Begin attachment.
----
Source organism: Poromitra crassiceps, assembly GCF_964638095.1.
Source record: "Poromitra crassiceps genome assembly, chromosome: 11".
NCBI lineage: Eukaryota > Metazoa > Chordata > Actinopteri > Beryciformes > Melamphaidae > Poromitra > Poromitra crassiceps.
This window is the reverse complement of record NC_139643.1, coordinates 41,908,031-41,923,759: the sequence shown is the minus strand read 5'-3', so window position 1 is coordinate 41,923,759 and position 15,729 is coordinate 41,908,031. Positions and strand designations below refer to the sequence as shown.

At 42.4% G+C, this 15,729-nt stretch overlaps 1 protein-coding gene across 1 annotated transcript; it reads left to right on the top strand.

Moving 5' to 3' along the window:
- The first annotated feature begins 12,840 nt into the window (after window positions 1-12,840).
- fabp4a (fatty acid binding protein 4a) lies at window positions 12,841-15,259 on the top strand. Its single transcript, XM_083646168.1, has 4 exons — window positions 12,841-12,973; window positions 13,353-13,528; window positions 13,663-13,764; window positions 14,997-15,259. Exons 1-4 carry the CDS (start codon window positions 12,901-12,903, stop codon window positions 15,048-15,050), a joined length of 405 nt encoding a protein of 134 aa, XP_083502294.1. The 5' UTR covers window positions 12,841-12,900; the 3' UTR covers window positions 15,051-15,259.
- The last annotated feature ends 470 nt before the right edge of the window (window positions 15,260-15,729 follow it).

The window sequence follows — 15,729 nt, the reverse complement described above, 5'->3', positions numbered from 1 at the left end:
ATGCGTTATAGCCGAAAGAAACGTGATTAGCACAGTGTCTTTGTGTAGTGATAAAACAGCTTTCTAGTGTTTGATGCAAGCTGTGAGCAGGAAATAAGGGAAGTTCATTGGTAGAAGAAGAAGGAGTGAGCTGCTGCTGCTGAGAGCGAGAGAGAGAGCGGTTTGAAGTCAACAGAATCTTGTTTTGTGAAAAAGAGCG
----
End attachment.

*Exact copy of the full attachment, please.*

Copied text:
Source organism: Poromitra crassiceps, assembly GCF_964638095.1.
Source record: "Poromitra crassiceps genome assembly, chromosome: 11".
NCBI lineage: Eukaryota > Metazoa > Chordata > Actinopteri > Beryciformes > Melamphaidae > Poromitra > Poromitra crassiceps.
This window is the reverse complement of record NC_139643.1, coordinates 41,908,031-41,923,759: the sequence shown is the minus strand read 5'-3', so window position 1 is coordinate 41,923,759 and position 15,729 is coordinate 41,908,031. Positions and strand designations below refer to the sequence as shown.

At 42.4% G+C, this 15,729-nt stretch overlaps 1 protein-coding gene across 1 annotated transcript; it reads left to right on the top strand.

Moving 5' to 3' along the window:
- The first annotated feature begins 12,840 nt into the window (after window positions 1-12,840).
- fabp4a (fatty acid binding protein 4a) lies at window positions 12,841-15,259 on the top strand. Its single transcript, XM_083646168.1, has 4 exons — window positions 12,841-12,973; window positions 13,353-13,528; window positions 13,663-13,764; window positions 14,997-15,259. Exons 1-4 carry the CDS (start codon window positions 12,901-12,903, stop codon window positions 15,048-15,050), a joined length of 405 nt encoding a protein of 134 aa, XP_083502294.1. The 5' UTR covers window positions 12,841-12,900; the 3' UTR covers window positions 15,051-15,259.
- The last annotated feature ends 470 nt before the right edge of the window (window positions 15,260-15,729 follow it).

The window sequence follows — 15,729 nt, the reverse complement described above, 5'->3', positions numbered from 1 at the left end:
ATGCGTTATAGCCGAAAGAAACGTGATTAGCACAGTGTCTTTGTGTAGTGATAAAACAGCTTTCTAGTGTTTGATGCAAGCTGTGAGCAGGAAATAAGGGAAGTTCATTGGTAGAAGAAGAAGGAGTGAGCTGCTGCTGCTGAGAGCGAGAGAGAGAGCGGTTTGAAGTCAACAGAATCTTGTTTTGTGAAAAAGAGCG